Verformungsverhalten und Strukturfestigkeit norddeutscher Geschiebemergel
Results of studies on north German till indicate, that its strength is not a consequence of glacial pre-consolidation as was previously assumed. Furthermore, the often discussed compaction of grain structure via newlyformed minerals during various weathering phases, though obviously present, appears to be inadequate to account for the observed mechanical resistance. Arguments from soil mechanics and engineering geology favouring these critical observations are presented in the article.
Till exhibits dilatancy, manifested by an increase in volume or a negative, i.e. the onset of external wall deformation directed against the normal strain occurs just before failure strength.
A typical distribution pattern of the partial deformation is seen both within the samples and in the ground, which is dependent on the materials and the deformation strategy. This deformation- and densitydistribution is called here the shear structure. Next to the shear plane a loosening of the grain structure could be observed, which, strictly speaking, may be termed dilatancy s. str. The resulting negative deformations are removed in two mutual zones of compression following into a zone of extension. In other words, deformations are conducted, only to a very small extent, towards the external surface wall of the sample. The remaining, proportionally larger part of the sample, which is also subjected to stress, behaves rather intact; it participates only subordinately in the deformation of the external wall.
To simulate the deformation sequences under such complex conditions a new computer supported method was developed. The method takes into account not only the material characteristics of the sample (e.g. width and number of shear zones) but also its stress-dependent characteristics.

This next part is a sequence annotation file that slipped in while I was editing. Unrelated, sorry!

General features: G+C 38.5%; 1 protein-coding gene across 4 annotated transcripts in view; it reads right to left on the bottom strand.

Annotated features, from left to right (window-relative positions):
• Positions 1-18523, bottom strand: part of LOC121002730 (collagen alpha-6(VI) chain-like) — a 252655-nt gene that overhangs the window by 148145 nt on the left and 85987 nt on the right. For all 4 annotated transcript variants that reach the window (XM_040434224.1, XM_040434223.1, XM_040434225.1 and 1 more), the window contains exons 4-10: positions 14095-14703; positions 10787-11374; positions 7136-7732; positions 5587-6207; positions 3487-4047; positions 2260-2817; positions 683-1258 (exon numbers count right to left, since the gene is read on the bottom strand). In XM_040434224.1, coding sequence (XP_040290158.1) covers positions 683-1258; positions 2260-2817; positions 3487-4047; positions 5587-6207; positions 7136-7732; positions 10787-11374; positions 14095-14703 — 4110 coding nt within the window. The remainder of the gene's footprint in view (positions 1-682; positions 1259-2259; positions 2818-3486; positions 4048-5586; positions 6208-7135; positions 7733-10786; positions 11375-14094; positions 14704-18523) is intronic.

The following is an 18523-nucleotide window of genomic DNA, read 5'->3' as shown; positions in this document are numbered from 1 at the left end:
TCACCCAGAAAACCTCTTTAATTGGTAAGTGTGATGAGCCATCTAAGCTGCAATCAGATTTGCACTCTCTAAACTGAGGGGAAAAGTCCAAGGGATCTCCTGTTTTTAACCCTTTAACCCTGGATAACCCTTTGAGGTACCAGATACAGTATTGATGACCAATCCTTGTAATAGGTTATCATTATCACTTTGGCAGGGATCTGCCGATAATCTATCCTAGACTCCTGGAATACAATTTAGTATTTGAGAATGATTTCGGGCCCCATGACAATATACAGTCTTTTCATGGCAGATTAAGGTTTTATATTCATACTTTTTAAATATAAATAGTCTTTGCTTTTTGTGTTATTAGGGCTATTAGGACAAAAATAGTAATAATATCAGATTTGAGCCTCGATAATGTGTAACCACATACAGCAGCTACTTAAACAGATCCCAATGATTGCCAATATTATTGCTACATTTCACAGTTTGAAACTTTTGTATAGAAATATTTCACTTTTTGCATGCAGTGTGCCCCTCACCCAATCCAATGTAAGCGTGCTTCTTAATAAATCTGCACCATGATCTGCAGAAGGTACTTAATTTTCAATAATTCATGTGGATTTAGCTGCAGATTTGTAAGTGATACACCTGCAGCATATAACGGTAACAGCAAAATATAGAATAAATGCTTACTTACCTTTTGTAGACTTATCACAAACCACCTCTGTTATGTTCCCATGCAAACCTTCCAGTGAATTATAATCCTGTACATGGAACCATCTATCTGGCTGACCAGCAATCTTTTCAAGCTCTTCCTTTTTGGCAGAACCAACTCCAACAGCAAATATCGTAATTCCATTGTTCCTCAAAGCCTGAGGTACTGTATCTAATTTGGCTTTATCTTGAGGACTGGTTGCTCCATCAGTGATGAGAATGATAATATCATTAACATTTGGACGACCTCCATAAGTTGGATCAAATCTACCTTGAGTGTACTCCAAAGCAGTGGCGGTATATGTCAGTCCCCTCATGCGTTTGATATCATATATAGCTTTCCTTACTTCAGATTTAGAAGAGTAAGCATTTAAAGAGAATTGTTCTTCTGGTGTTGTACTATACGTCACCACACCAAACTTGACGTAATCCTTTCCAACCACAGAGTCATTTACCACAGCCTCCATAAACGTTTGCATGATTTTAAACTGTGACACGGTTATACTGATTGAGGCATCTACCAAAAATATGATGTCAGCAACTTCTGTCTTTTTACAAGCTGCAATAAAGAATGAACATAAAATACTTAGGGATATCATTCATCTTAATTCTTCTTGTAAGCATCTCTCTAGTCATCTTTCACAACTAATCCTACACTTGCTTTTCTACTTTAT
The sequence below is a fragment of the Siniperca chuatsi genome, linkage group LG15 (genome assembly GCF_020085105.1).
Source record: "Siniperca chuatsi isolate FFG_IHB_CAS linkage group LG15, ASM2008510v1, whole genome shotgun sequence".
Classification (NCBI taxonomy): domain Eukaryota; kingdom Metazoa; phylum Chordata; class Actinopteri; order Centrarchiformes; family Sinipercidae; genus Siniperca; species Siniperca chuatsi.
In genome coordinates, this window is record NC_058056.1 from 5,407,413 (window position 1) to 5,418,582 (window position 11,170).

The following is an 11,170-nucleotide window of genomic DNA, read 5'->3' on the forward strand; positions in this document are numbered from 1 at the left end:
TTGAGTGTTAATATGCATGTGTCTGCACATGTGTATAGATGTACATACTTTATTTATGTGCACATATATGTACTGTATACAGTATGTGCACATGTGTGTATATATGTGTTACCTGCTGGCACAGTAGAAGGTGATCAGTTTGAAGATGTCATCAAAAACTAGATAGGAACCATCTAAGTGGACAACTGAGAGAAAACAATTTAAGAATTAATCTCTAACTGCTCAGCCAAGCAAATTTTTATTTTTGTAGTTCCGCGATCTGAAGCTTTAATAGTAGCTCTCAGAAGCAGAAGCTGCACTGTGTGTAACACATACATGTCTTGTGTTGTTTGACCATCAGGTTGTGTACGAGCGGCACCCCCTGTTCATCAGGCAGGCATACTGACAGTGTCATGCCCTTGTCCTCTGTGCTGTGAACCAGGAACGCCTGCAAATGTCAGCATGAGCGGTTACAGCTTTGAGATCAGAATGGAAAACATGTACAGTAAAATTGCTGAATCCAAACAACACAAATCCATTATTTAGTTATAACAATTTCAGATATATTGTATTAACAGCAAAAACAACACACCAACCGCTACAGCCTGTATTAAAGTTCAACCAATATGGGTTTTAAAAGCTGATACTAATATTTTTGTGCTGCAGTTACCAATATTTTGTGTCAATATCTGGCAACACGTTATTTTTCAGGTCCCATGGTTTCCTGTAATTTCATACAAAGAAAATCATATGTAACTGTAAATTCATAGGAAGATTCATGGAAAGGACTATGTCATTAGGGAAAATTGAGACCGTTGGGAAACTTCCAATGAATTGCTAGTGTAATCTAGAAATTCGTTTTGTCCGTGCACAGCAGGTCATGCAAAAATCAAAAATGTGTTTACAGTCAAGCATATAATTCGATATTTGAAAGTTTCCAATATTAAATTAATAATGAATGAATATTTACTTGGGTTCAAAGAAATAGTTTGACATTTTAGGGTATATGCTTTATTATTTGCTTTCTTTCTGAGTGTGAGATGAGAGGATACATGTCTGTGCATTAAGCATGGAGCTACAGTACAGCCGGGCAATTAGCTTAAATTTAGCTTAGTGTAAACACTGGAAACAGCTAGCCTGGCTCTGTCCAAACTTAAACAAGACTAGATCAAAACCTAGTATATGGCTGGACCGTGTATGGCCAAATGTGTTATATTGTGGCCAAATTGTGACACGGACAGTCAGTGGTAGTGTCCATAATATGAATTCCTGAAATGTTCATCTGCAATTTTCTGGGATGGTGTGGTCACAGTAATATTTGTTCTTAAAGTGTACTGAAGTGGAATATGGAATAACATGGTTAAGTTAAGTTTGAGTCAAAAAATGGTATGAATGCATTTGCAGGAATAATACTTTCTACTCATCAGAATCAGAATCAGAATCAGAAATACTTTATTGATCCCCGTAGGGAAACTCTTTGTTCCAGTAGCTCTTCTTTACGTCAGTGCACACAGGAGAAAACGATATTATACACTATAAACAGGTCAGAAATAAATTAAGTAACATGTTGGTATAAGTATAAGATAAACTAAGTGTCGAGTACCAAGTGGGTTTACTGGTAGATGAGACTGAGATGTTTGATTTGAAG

This complicated deformation behaviour is limited not only to till. It was also observed in other loose sediments and rocks. The reason appears to lie in the balancing of deformation within natural dispersion-systems. For approximate quantification, a model plane was constructed, which consists of the sum of contact planes between the individual grains. In its size and geometry, this plane represents the mechanically active internal surface of the sample. On this model plane, the external stress on the system is monitored and partly resolved into two shear components. The strength (friction and cohesion) of the contact planes determines the extent of supporting (below critical) or almost no resistance (above critical) parts of the inner surface.
The possibilities of further experimental and theoretical work for better understanding the mechanisms of shear deformation on the basis of a few phenomenological models is discussed.
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